Exit 14

by Clio Thayer

You sit in your mother’s car, the engine still running. She’s outside, talking on the phone to your father. She left the radio on, some techy pop song that was probably much dirtier than you knew to interpret. It mixes with the sound of the engine purr to form what was meant to be a lullaby for you. It’s late, you’ve been on the road for hours, you were at school all day, you may be young but you aren’t a perpetual motion machine. Shouldn’t you still be asleep, leaning against the window and hanging from your seatbelt into the cool thrumming against your forehead?


But you’re not.

You’re rapt by the murmurs from just outside your door. Her back is turned to you and you are stuck wishing she would turn around so you could at least read her expression, or that you could phase through the door and invisibly eavesdrop. But you can’t.

You can’t even turn off the radio to hear her better. She might notice and figure out you aren’t asleep, then stop talking entirely. So you have to sift through the mud and muck of sound to find nuggets of conversation. You know she’s talking to your father. You can pluck out a couple trademark hard “K” sounds that come with the way she punches his name through the air. You also sweep the grit off of “here,” the sour reeking vowel making it hard to miss. There’s also glimmers of words you know shouldn’t be spoken. They trigger that tug of nerves in your gut telling you not to say them.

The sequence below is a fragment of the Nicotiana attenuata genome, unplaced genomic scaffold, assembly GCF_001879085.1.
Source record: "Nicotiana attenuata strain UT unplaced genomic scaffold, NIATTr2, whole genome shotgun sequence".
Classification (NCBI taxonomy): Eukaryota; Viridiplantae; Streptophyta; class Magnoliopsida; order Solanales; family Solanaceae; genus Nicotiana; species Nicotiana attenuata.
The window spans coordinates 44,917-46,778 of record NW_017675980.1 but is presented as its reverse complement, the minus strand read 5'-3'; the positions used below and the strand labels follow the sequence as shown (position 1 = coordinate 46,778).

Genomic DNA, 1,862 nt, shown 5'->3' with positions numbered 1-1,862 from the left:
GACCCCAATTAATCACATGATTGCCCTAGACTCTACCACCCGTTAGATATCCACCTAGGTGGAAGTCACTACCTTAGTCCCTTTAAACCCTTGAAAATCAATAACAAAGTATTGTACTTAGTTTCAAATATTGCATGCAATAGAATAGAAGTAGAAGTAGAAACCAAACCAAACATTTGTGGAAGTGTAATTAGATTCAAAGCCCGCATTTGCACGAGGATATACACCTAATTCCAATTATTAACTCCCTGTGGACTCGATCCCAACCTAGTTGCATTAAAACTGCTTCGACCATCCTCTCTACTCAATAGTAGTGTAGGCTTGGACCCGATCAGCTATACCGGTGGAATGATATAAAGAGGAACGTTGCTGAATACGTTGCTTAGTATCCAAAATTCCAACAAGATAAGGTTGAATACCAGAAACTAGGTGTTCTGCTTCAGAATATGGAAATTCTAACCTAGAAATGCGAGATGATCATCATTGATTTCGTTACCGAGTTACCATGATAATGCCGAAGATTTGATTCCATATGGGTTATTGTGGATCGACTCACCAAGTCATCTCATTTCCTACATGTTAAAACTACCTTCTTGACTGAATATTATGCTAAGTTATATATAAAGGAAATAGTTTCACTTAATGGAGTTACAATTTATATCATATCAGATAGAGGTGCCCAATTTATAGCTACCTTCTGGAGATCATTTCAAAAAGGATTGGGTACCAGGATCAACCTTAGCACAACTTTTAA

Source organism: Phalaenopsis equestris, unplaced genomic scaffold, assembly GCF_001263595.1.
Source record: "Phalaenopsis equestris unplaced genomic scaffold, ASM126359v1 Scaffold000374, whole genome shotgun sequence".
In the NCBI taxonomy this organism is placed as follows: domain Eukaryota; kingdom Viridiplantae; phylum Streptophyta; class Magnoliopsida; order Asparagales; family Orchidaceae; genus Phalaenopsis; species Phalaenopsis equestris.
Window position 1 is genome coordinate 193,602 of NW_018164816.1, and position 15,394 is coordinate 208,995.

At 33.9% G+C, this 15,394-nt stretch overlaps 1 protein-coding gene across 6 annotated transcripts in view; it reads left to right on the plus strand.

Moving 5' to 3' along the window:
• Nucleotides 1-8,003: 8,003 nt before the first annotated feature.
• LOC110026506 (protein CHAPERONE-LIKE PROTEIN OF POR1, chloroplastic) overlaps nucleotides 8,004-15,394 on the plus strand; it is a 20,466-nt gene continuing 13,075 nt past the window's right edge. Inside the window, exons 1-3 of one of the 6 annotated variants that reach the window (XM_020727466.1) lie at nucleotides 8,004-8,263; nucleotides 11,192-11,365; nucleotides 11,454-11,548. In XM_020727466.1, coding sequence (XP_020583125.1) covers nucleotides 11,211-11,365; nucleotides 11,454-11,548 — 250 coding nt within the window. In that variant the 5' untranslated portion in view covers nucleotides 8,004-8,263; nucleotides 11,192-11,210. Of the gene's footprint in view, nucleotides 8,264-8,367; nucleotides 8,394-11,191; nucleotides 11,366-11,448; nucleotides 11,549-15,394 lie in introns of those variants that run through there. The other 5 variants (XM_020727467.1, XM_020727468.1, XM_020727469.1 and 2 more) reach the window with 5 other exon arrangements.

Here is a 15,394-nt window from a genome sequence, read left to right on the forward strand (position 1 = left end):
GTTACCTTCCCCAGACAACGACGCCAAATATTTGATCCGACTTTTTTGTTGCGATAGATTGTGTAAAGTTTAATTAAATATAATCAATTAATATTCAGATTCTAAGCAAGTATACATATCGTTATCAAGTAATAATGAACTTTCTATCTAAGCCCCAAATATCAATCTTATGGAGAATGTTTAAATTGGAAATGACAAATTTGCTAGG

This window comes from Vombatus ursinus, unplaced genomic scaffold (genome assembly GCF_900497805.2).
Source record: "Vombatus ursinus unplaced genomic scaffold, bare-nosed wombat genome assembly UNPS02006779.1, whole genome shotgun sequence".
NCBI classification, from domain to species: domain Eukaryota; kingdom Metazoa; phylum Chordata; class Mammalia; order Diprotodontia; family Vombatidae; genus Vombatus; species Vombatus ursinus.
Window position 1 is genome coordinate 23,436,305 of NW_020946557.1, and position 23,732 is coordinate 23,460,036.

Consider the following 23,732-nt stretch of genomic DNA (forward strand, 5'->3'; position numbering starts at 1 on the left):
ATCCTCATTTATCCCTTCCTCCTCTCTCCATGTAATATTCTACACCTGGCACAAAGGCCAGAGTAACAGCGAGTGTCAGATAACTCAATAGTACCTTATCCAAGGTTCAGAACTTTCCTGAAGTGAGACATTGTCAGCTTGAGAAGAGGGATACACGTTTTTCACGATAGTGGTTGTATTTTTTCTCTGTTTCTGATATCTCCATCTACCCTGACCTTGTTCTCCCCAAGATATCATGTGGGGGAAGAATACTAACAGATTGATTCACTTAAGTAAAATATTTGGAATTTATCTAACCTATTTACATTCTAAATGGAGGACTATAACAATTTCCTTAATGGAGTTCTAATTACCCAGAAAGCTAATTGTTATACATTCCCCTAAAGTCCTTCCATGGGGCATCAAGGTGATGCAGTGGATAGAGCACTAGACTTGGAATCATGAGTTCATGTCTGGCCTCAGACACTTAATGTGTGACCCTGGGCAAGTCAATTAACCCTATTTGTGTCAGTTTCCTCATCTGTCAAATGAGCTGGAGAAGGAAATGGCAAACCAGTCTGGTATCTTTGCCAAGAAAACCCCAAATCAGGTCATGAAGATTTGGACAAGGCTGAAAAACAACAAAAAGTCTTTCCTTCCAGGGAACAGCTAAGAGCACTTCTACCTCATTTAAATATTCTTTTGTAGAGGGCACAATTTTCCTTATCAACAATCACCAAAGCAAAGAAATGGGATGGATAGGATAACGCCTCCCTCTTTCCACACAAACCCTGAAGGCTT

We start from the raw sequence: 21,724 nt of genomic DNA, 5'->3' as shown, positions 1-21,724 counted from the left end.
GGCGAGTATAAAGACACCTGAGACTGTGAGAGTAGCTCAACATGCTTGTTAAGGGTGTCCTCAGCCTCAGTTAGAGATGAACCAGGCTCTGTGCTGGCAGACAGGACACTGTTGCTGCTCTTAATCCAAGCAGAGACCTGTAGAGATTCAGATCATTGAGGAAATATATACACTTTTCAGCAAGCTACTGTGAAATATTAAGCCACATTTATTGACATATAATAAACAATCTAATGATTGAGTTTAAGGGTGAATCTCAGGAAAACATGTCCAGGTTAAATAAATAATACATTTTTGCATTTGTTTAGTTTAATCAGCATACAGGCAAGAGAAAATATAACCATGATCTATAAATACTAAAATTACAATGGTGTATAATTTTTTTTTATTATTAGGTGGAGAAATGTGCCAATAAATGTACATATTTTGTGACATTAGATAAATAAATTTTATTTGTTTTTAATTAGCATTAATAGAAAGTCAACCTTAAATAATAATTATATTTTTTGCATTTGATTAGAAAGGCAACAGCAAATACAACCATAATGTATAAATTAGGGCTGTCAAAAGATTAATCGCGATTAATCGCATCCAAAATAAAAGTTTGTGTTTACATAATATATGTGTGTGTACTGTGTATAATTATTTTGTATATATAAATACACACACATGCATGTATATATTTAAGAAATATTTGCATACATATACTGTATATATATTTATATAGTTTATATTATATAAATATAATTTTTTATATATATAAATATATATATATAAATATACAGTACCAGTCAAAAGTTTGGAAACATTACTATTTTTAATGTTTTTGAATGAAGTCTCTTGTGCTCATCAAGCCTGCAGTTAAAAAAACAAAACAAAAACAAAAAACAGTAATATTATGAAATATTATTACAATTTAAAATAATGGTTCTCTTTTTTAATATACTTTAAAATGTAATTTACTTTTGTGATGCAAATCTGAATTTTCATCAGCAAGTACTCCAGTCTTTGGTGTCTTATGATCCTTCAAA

The song switches into a commercial, and the voices of the radio hosts criss-cross over your mothers to make a knotted mess of consonants and vowels. No more words come clearly to you, only tone and inflection. Her voice is rising, echoing to a skipped rock over the highway rest stop parking lot. She fights with no one because no one has come.

The radio fuzzes into static, then silence. She chose that moment to let your father speak, leaving only the tense shadow of an argument in the light of the street lamp. The radio’s music bubbles back to the surface and you try to cling more to what’s happening outside. But it’s all turning into white noise, massaging your brain back into a dream of before highway weekends.

Clio Thayer: "As a child of divorce I spent a lot of time in the middle of fights, or trying my hardest to hear my parents argue, this piece was a reflection on that emotion."

Clio Thayer is getting her BFA in Creative Writing. She is currently working on writing and producing an audio drama inspired by true crime. She grew up with both parents entrenched in the arts and her mother says she was fated to enter a creative career. She loves theatre, film, and television and encourages other writers to explore the art of collaboration in writing.

3 thoughts on “Exit 14

  1. (Think my comment got not saved?) This is fantastic! Excellent use of detail and second person, this was so vivid and evocative. Very proud!

    1. Thank you for your comment! Couldn’t agree more. The second person POV is a challenging perspective and Thayer nailed it!

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